Conversely, since toner is not borne in the first region, toner that is contained in the toner container 530 is freshly supplied to the first region. The toner here is different from the second region toner, which is sufficiently charged due to the execution of the toner charging process in the n-th revolution, and its charge is insufficient. Then, in this processing, the toner is frictionally charged by the toner supply roller 550 and the developing roller 510, but in the case where the toner has a property of a slow electrical-charge buildup (where it takes time for the charging amount of the toner to reach a saturated charge amount), toner will not be appropriately borne on the developing roller 510 during being frictionally charged (it can also be said that the supply of toner by the toner supply roller 550 in the first region is not executed sufficiently).

Then, the first region, in which toner is not appropriately borne, and the second region, in which toner is appropriately borne, reach the regulation blade 560 so as to execute the process of charging the toner using the regulation blade 560 in the (n+1)-th revolution, after which they arrive at the developing position facing the photoconductor 20. Here, a halftone image is formed on the entire surface of the photoconductor 20 by executing the development processing of the (n+1)-th revolution and developing the latent image, but although the toner is borne appropriately in the second region, the toner is not borne appropriately in the first region, and therefore the density of the halftone image formed by developing the latent image facing the first region is lighter than the density of the halftone image formed by developing the latent image facing the second region.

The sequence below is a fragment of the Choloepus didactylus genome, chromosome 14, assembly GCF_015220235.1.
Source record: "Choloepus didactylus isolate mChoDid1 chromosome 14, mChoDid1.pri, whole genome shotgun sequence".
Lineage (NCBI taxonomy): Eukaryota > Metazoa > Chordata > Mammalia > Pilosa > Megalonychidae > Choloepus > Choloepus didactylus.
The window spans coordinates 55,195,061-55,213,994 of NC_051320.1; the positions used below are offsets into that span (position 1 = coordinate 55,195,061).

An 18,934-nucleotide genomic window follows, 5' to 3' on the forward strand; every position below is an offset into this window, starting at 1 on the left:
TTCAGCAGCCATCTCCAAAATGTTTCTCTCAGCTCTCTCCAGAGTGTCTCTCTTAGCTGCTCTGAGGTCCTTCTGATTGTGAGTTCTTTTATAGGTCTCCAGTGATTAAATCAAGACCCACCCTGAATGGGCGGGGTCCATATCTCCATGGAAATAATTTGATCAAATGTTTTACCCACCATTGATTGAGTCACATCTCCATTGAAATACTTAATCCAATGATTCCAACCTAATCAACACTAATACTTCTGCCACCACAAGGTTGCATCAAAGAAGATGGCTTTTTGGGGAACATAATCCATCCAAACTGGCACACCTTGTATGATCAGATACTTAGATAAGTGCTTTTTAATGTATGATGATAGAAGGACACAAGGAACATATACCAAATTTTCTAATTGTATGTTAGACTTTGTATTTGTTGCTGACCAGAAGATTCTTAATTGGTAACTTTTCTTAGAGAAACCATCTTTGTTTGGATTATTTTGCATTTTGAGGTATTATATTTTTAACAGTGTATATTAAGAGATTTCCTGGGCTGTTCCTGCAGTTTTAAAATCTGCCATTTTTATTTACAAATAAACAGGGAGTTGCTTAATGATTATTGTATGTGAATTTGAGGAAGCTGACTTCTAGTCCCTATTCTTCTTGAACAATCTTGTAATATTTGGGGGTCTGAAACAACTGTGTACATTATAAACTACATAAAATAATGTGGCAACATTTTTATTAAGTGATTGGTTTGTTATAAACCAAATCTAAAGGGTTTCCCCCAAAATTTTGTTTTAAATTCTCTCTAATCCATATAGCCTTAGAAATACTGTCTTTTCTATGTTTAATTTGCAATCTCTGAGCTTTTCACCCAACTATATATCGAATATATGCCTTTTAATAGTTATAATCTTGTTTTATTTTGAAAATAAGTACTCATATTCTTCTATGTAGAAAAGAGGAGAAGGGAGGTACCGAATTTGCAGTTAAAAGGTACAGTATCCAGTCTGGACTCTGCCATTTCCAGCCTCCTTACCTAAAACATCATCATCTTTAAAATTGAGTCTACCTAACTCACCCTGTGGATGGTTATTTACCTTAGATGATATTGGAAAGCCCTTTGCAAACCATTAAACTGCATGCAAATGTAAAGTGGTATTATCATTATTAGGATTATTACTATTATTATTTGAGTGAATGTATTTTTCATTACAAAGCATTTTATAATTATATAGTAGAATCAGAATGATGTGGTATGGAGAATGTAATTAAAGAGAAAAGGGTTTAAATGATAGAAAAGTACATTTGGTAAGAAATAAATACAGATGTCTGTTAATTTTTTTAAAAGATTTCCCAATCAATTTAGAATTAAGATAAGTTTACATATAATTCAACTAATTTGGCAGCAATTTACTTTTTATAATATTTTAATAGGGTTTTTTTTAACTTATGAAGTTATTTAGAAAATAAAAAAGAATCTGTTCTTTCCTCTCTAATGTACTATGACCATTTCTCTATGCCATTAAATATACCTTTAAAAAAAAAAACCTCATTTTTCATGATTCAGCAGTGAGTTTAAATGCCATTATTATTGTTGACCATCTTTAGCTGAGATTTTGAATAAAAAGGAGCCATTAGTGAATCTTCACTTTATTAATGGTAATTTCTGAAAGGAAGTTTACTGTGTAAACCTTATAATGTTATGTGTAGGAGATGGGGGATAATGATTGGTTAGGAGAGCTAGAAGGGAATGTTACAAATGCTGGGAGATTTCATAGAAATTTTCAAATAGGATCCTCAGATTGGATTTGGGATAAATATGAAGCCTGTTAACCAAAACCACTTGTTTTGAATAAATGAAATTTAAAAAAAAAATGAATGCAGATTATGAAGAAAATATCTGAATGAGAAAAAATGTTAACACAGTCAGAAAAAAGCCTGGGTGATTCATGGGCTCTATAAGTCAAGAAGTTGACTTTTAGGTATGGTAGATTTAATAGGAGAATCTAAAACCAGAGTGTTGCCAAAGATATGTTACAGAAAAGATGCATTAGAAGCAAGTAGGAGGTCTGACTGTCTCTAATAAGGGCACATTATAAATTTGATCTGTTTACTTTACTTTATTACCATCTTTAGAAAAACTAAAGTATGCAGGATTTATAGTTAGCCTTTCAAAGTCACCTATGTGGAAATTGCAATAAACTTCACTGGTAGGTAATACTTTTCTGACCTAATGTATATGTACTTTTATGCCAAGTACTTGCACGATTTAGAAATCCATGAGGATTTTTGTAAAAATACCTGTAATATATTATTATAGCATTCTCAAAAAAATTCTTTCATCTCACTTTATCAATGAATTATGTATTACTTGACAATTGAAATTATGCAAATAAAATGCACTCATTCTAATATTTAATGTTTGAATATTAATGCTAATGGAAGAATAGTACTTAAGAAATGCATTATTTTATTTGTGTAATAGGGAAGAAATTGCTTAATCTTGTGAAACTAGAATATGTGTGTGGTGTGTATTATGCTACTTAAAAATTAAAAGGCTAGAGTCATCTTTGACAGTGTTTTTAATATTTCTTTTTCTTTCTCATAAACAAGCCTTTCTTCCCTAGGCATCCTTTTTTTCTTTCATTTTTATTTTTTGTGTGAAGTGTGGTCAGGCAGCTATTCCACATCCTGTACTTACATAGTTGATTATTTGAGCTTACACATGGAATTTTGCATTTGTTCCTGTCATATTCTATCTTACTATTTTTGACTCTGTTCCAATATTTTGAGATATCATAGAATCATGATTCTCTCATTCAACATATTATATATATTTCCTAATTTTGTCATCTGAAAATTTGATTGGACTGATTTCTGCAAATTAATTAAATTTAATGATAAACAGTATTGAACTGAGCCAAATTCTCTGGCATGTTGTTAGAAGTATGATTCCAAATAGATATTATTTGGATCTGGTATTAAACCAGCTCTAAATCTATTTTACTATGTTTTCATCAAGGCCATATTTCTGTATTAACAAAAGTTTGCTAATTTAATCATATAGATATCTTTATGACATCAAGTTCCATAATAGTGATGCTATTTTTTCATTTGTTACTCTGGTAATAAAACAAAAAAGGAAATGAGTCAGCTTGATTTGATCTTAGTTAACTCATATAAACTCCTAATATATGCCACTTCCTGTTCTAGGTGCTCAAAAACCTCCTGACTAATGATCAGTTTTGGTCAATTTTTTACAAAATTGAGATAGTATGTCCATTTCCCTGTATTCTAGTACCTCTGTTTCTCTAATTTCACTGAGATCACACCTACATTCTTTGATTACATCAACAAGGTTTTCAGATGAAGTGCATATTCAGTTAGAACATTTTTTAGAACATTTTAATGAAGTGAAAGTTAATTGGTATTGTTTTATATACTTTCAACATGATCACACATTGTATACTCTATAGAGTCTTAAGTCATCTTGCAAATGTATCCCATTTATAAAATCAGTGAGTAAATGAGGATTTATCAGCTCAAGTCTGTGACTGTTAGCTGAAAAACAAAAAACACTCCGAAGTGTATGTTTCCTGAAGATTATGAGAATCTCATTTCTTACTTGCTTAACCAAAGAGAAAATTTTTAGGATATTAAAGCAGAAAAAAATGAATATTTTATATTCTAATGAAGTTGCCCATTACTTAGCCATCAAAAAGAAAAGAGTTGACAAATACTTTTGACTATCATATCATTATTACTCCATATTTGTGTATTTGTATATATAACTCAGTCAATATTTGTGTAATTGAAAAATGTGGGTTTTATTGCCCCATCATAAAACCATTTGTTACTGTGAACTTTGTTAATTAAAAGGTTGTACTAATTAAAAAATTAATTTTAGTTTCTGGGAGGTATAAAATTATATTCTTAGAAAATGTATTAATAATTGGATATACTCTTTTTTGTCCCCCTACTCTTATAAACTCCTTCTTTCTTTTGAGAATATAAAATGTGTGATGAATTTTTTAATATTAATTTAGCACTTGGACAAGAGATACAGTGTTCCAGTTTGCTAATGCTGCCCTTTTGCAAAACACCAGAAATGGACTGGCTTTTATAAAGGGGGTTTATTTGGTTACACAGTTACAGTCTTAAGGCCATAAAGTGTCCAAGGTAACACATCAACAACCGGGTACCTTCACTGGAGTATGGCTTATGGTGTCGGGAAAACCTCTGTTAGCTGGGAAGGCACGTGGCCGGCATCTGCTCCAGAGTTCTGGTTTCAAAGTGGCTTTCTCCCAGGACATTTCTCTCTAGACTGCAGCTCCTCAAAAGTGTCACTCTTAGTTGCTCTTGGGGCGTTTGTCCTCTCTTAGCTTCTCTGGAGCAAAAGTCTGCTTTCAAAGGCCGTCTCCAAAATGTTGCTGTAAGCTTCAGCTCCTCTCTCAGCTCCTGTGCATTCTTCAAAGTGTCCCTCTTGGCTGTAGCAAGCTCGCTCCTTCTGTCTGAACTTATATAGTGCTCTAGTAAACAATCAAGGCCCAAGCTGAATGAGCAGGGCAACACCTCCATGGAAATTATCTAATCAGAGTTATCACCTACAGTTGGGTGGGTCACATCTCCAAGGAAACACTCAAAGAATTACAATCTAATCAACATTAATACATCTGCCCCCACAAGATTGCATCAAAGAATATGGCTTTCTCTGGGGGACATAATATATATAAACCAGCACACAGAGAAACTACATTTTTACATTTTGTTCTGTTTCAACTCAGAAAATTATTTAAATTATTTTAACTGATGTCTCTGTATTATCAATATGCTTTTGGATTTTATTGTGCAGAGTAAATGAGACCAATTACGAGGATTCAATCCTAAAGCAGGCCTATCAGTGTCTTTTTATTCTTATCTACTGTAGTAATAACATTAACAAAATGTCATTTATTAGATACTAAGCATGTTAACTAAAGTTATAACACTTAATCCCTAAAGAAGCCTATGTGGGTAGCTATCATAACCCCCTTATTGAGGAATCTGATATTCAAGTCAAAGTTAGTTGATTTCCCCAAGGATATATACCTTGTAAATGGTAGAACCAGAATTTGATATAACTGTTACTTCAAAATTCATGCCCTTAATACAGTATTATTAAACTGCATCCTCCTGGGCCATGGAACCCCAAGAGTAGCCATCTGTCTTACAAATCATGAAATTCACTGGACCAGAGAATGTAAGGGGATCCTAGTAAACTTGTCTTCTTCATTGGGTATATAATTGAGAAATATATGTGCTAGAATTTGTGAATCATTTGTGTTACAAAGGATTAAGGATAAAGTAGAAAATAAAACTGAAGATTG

This condition (a difference between the two densities) is shown in FIG. 13. FIG. 13 shows a toner image expressing the alphabet letter “O” formed on the photoconductor 20 by executing the aforementioned series of processes in the n-th revolution of the developing roller 510, and a halftone image formed on the photoconductor 20 by executing the aforementioned series of processes in the (n+1)-th revolution of the developing roller 510. In FIG. 13, the toner images formed on the photoconductor 20 are shown on the circumferential surface of the photoconductor 20, which is schematically extended, and the circumferential direction and the axial direction of the photoconductor 20 are indicated with arrows. The length L indicated in FIG. 13 corresponds to a length of one revolution of the circumferential surface of the developing roller 510.